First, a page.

It provides that all the great humane instrumentalities, like the Red Cross, like the conventions against the opium trade, like the regulation of the liquor traffic with debased and ignorant people, like the prohibition of the selling of arms and ammunition to people who can use them only to their own detriment, shall be under the common direction and control of the league of nations. Now, did you ever hear of all these things before? That is the treaty, my fellow citizens; and I can only conjecture that some of the men who are fighting the treaty either never read it themselves or are taking it for granted that you will not read it. I say without hesitation that no international agreement has ever before been drawn up along those lines— of the universal consideration of right and the interest of humanity.
Now, it is said that that is all very well, but we need not go in. Well, of course we need not. There is perfect freedom of the will. I am perfectly free to go to the top of this building and jump off, but if I do I will not take very much interest in human affairs. The Nation is at liberty in one sense to do anything it pleases to discredit itself; but this is absolutely as certain as I stand here, that it never will do anything to discredit itself. Our choice in this great enterprise of mankind that I have tried to outline to you is only this: Shall we go in and assist as trusted partners or shall we stay out and act as suspected rivals? We have got to do one or the other. We have got to be either provincials or statesmen. We have got to be either ostriches or eagles. The ostrich act I see being done all around me. I see gentlemen burying their heads in something and thinking that nobody sees that they have submerged their thinking apparatus. That is what I mean by being ostriches. What I mean by being eagles I need not describe to you. I mean leaving the mists that lie close along the ground, getting upon strong wing into those upper spaces of the air where you can see with clear eyes the affairs of mankind, see how the affairs of America are linked with the affairs of men everywhere, see how the whole world turns with outstretched hands to this blessed country of ours and says, "If you will lead, we will follow." God helping us, my fellow countrymen, we will lead when they follow. The march is still long and toilsome to those heights upon which there rests nothing but the pure light of the justice of God, but the whole incline of affairs is toward those distant heights; and this great Nation, in serried ranks, millions strong—presently hundreds of millions strong—will march at the fore of the great procession, breasting those heights with its eyes always lifted to the eternal goal!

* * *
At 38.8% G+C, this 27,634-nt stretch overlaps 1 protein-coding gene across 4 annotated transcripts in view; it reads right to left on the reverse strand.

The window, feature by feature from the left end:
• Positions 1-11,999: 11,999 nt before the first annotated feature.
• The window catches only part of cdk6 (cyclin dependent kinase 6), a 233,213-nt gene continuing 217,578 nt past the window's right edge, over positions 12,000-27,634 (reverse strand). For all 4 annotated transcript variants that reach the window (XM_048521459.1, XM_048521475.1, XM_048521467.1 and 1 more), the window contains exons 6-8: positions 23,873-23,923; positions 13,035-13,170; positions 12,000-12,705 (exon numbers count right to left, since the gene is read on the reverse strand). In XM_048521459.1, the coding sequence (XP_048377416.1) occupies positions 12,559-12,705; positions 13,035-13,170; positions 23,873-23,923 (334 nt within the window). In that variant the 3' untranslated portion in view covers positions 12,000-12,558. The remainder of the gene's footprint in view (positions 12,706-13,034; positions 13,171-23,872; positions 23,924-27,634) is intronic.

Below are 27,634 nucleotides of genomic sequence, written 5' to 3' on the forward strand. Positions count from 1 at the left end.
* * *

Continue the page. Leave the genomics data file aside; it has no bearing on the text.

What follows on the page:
Woodrow Wilson, Address at the University of Minnesota Armory in Minneapolis Online by Gerhard Peters and John T. Woolley, The American Presidency Project https://www.presidency.ucsb.edu/node/317892